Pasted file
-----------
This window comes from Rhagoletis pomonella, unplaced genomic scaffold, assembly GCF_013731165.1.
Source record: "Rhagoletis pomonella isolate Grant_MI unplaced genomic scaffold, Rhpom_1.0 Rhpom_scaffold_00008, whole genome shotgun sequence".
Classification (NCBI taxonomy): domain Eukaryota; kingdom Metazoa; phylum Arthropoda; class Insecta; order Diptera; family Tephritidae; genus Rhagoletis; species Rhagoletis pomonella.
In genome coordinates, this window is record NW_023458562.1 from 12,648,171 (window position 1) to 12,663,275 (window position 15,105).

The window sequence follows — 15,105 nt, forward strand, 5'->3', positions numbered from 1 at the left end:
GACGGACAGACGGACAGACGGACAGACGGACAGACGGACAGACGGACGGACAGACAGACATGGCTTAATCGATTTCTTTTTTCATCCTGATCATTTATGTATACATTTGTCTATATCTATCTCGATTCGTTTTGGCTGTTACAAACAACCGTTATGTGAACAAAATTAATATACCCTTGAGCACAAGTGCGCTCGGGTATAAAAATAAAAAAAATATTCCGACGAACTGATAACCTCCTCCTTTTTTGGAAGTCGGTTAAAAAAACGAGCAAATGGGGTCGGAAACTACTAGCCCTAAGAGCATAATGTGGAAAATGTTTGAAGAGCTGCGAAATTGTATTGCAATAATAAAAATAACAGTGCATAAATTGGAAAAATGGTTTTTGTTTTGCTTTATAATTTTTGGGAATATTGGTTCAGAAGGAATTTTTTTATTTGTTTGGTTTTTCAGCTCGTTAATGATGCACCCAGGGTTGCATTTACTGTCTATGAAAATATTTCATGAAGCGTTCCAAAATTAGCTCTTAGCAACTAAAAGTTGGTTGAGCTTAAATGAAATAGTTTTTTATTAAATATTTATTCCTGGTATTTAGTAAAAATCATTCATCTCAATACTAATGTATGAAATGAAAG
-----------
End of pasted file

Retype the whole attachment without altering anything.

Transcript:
This window comes from Rhagoletis pomonella, unplaced genomic scaffold, assembly GCF_013731165.1.
Source record: "Rhagoletis pomonella isolate Grant_MI unplaced genomic scaffold, Rhpom_1.0 Rhpom_scaffold_00008, whole genome shotgun sequence".
Classification (NCBI taxonomy): domain Eukaryota; kingdom Metazoa; phylum Arthropoda; class Insecta; order Diptera; family Tephritidae; genus Rhagoletis; species Rhagoletis pomonella.
In genome coordinates, this window is record NW_023458562.1 from 12,648,171 (window position 1) to 12,663,275 (window position 15,105).

The window sequence follows — 15,105 nt, forward strand, 5'->3', positions numbered from 1 at the left end:
GACGGACAGACGGACAGACGGACAGACGGACAGACGGACAGACGGACGGACAGACAGACATGGCTTAATCGATTTCTTTTTTCATCCTGATCATTTATGTATACATTTGTCTATATCTATCTCGATTCGTTTTGGCTGTTACAAACAACCGTTATGTGAACAAAATTAATATACCCTTGAGCACAAGTGCGCTCGGGTATAAAAATAAAAAAAATATTCCGACGAACTGATAACCTCCTCCTTTTTTGGAAGTCGGTTAAAAAAACGAGCAAATGGGGTCGGAAACTACTAGCCCTAAGAGCATAATGTGGAAAATGTTTGAAGAGCTGCGAAATTGTATTGCAATAATAAAAATAACAGTGCATAAATTGGAAAAATGGTTTTTGTTTTGCTTTATAATTTTTGGGAATATTGGTTCAGAAGGAATTTTTTTATTTGTTTGGTTTTTCAGCTCGTTAATGATGCACCCAGGGTTGCATTTACTGTCTATGAAAATATTTCATGAAGCGTTCCAAAATTAGCTCTTAGCAACTAAAAGTTGGTTGAGCTTAAATGAAATAGTTTTTTATTAAATATTTATTCCTGGTATTTAGTAAAAATCATTCATCTCAATACTAATGTATGAAATGAAAG